Artificial

 Lite

From the water’s edge

November 2014 - Golden years

I hope that you find my journal interesting and entertaining. If, having read this, you think that I am talking rubbish then at least you have stopped and thought about it long enough to come to that conclusion which is something of a result in my book. If you would like to comment on this article or anything else relating to my website, please feel free to contact me using the adjacent form. Feedback is always greatly appreciated and very helpful when it comes to improving both my site and my angling. Thank you for looking.

I almost don’t know how to start this. I decided to quickly get one of my fish in at the top of the page while I still had the chance, because this was Pete’s day (yet again!) Pete used to be somebody I looked forward to fishing with and who always seemed to catch a few less than me or at least slightly smaller fish than me.

Just lately, however, the boot has been on the other foot. Last week he caught his largest ever canal chub on a lure. He caught the most fish, he caught the biggest perch of the day just shy of two pounds by a whiff of humbug, and he had the biggest zander.

We couldn’t go back there again, my credibility couldn’t stand it so I suggested a basin closer to home that throws up some average zander and a good perch or two on occasion. I would be safe there. I cast out, I caught, normal service had resumed as I always knew it would, so we plugged away and chalked a few Ps and Zs on the board. Grubs, shads, and crays all worked to begin with until I suffered a bad case of fortune failure. I know now where my traditional good luck had gone - fifteen feet away.  

I was slipping a second tiny zander back as unobtrusively as possible. Crayfish I had said, these will sort out the better fish - wrong on all counts.

“This feels like a better fish”  - right, un-arguably correct. My only hope was that it would turn out to be a pike - it didn’t.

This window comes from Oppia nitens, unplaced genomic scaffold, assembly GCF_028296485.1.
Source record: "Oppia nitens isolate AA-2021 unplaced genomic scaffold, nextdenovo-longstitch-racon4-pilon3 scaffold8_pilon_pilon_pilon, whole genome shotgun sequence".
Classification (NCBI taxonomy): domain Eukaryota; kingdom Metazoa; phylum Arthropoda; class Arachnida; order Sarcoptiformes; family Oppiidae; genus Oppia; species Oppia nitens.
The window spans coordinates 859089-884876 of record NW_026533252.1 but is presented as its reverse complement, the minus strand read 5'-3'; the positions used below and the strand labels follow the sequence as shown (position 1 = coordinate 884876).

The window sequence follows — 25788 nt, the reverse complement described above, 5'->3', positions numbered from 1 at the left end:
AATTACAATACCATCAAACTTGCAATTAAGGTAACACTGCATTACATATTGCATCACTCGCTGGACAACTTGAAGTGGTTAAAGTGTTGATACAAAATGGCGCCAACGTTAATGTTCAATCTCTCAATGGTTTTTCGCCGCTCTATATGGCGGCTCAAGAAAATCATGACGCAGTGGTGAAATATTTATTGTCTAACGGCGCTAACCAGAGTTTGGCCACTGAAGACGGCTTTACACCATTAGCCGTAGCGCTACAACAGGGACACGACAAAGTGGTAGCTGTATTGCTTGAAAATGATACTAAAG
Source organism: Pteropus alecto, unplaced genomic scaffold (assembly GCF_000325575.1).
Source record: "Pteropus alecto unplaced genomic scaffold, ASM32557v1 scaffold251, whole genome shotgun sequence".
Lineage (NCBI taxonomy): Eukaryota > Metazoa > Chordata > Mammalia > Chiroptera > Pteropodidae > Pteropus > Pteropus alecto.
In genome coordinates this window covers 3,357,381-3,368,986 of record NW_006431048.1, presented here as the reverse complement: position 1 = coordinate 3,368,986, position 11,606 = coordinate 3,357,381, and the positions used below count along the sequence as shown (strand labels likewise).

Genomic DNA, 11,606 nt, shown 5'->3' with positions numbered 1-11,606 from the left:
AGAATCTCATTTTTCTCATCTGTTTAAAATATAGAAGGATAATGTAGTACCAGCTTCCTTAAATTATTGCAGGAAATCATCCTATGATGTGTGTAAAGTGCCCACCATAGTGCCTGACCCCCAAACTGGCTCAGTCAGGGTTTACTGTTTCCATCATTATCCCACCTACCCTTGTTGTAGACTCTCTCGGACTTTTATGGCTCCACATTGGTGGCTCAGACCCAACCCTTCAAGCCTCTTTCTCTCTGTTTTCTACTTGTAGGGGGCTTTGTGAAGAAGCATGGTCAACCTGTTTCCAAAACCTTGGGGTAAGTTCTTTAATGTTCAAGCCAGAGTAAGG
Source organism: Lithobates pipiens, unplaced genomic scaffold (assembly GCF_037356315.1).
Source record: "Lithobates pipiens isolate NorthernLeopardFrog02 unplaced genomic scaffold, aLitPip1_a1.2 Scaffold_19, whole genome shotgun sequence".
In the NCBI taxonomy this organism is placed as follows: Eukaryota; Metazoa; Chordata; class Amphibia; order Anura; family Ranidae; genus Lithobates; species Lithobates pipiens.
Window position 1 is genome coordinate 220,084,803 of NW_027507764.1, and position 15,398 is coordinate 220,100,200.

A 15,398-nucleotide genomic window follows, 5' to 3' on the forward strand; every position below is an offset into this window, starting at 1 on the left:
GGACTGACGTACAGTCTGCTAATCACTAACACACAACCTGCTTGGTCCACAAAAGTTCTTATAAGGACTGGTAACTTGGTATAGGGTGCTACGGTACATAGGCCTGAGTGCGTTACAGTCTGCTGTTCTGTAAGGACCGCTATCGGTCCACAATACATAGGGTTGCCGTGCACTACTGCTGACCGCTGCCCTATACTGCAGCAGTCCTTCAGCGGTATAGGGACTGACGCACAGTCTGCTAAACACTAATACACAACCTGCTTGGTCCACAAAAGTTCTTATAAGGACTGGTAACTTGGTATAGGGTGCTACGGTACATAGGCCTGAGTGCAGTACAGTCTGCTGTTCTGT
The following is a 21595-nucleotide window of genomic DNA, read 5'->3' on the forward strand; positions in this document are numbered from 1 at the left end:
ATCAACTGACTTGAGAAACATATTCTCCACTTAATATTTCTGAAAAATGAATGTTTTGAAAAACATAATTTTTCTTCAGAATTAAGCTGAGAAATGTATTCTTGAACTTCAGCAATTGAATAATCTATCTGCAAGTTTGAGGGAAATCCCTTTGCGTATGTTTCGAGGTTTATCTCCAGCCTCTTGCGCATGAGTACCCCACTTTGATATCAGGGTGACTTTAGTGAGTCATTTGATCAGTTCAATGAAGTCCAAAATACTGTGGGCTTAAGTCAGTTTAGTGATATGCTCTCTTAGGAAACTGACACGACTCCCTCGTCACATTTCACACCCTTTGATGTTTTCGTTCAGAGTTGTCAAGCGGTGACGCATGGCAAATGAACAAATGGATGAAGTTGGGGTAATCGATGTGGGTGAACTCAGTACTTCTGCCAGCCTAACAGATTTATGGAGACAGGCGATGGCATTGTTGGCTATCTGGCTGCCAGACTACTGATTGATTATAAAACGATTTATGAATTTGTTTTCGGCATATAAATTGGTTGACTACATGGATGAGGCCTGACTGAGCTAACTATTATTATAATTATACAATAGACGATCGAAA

Trustingly I was offered the chance to net his largest ever canal zander.

 

It took some working out, Our scales weigh in ounces, some sort of metric nonsense or even more bizarrely, metric pounds(??). Point one of a pound being a very useful and easy to calculate 1.6 ounces. Nevertheless, we did the sums and the answer we both came to was 6 pounds 13. An absolute peach of a fish. In perfect condition as zander always seem to be.

I left him to it, messing about as usual, making a song and dance about wiping the slime off his hands. Bitter - don’t be absurd, anyway I am better than that. Out went a bigger crayfish and I immediately lost a really nice Z on the top. It came straight up and thrashed the hook free, stuck out its tongue did a barrel roll and farted its contempt at me on its way back to the bottom. I didn’t lose the next fish though, but at three pound it wasn’t what I wanted.

There had to be some nice perch down the side, so I clipped up a small orka marmaid ( Yes, I do know how to spell mermaid but it’s called a marmaid in the catalogue, or as proper journalists would put in their brackets, sic. And yes I am.) on a tiny size 8 jighead and threw it along the bank, just and only just getting it in the water. Wallop straight into a solid feeling fish which plunged a few times before rolling on the surface and nipping through the fluoro leader. An interfering jack that was welcome to a sore lip as far as I was concerned but which certainly wouldn’t be troubled by a tiny size 8 barbless.